Accidents happen, and compounds can end up in feed and consequently in milk and meat that shouldn’t be there.
How you respond to those accidents is important, and can have huge effects on legal liability, says Nicole Neeser, a veterinarian with the Minnesota Department of Agriculture (MDA).
Every state is likely different on how its statutes handle liability in these accidental exposures.
If an adulterant reaches the food supply, the farmer is legally required to contact the Food and Drug Administration. Failure to do can result in huge liability.
Adulterants can include heavy metals such as lead and arsenic, insecticides, fungicides, animal feed products not intended for the species on your farm, added water, and fuel by-products.
However, under Minnesota law, if an adulterant does not reach the commercial food supply, there is no legal requirement for reporting the incident to state authorities. But it still is often in the farmer’s best interest to do so because state veterinarians and animal health and environmental experts often have experience in handling these cases.
For example, in a recent Minnesota case, some cows broke loose one evening and consumed some left over seed corn that was being stored in a machine shed. The corn was treated with fungicide. The farmer was uncertain how much of the seed corn was eaten, which cows had eaten it and whether there were fungicide residues in milk.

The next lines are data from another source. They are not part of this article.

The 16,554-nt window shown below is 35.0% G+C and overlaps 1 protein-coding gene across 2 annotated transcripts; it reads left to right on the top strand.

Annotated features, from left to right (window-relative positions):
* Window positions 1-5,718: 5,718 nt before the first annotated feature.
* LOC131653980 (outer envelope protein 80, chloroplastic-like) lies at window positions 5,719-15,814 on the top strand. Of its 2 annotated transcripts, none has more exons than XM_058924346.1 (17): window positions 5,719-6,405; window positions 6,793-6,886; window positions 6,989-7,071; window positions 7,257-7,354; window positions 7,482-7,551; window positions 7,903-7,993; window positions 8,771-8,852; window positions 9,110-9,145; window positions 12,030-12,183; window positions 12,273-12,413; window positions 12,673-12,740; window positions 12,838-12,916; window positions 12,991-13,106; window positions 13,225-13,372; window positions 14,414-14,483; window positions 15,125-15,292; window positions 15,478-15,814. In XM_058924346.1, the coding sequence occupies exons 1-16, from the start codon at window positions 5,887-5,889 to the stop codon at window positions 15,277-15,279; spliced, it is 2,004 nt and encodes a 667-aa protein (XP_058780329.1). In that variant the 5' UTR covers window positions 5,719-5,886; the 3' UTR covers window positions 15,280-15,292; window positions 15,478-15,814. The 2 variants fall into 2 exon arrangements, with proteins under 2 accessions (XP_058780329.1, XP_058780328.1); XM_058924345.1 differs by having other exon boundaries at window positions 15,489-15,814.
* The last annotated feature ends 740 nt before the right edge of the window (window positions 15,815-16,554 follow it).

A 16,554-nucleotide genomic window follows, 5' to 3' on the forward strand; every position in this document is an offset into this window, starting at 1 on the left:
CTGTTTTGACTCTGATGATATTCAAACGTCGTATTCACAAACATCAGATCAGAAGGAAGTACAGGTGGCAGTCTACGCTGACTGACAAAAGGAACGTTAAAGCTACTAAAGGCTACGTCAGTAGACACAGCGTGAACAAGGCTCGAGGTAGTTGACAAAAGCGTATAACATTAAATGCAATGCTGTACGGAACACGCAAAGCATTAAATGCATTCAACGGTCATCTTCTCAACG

He contacted his vet, and stopped shipping milk. However, there wasn’t a laboratory or readily available test to detect the fungicide in milk. The farmer withheld milk from sale for an entire week until he finally contacted the Minnesota Department of Agriculture, says Neeser.
MDA officials confirmed there was no test, and it would take an additional two weeks to develop one. However, the officials contacted the Food Animal Residue Avoidance Database (FARAD) and requested a data search of the fungicide in question. FARAD responded that the fungicide has a 48-hour milk and meat withdrawal time.
MDA then responded back to the farm that it was safe to market both milk and meat from the herd. Had the farmer or veterinarian contacted MDA immediately after the incident, they could have sold milk much sooner, Neeser says.
The best practice if such an accident occurs is to immediately contact your dairy plant fieldman and veterinarian. Then, the three of you can determine your next best course of action. "Don’t go it alone and think you have to handle this yourself," says Neeser.
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